Taking a peacebuilding approach to working with local militaries and armed groups means using assistance to fragmented security sectors to increase cooperation between various formal and informal elites in a weak state. This approach places less emphasis on developing conventional military power and more emphasis on facilitating and improving relations between the different factions within the security sector and between the security sector and the civilian population. If international providers help local partners perform better at military tasks without ensuring that the forces have local legitimacy and strong accountability, progress is likely to be fleeting and could actually exacerbate civilian harm and the underlying drivers of violent conflict.


Syrian refugees protest at the platform of Budapest Keleti railway station. Budapest, Hungary, Central Europe, 4 September 2015. (Mstyslav Chernov) Refugee flows from fragile states are overwhelming the capacity of destination states worldwide.

Elite Incentives and Power Dynamics in Fragile States

By Sarah Rose

By 2030, it is estimated that half of the world’s poor will be concentrated in fragile states. These are countries where the social contract between the government and its people is weak or absent—a breakdown which both creates a heightened risk of shocks from conflict, violence, pandemic illness, and/or natural disasters, and limits the country’s resilience to them. The increasing interlinkage between global development and state fragility, the potential cross-border nature of some of the risks, and the deeply mixed track record of successful international intervention to date, have prompted many donor organizations—including the United States—to reorient their policies and approaches to better support fragile states’ pathways to peace, stability, and resilience.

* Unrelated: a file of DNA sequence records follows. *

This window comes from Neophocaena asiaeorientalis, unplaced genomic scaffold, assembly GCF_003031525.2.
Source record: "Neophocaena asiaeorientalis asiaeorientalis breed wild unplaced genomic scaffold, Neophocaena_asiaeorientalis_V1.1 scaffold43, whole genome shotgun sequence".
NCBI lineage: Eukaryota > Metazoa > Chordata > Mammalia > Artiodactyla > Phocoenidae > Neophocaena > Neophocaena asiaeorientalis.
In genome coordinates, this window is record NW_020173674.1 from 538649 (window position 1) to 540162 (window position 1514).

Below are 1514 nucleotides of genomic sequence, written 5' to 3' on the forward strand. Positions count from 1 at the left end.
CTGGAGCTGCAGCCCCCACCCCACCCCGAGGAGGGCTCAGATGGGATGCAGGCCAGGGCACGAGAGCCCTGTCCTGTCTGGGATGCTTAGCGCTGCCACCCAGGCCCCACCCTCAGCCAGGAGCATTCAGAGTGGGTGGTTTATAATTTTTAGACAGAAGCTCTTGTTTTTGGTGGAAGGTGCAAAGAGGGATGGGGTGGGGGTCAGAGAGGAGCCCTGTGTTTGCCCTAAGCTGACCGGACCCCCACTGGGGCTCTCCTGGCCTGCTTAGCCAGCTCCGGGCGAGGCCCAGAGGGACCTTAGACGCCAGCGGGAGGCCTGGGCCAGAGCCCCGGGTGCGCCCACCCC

Marshall Plan aid to Germany enabled that country to rise from the ashes of defeat, as symbolized by this worker in West Berlin. (U.S. National Archives)

Foreign Aid in an Era of Great Power Competition

By Andrew S. Natsios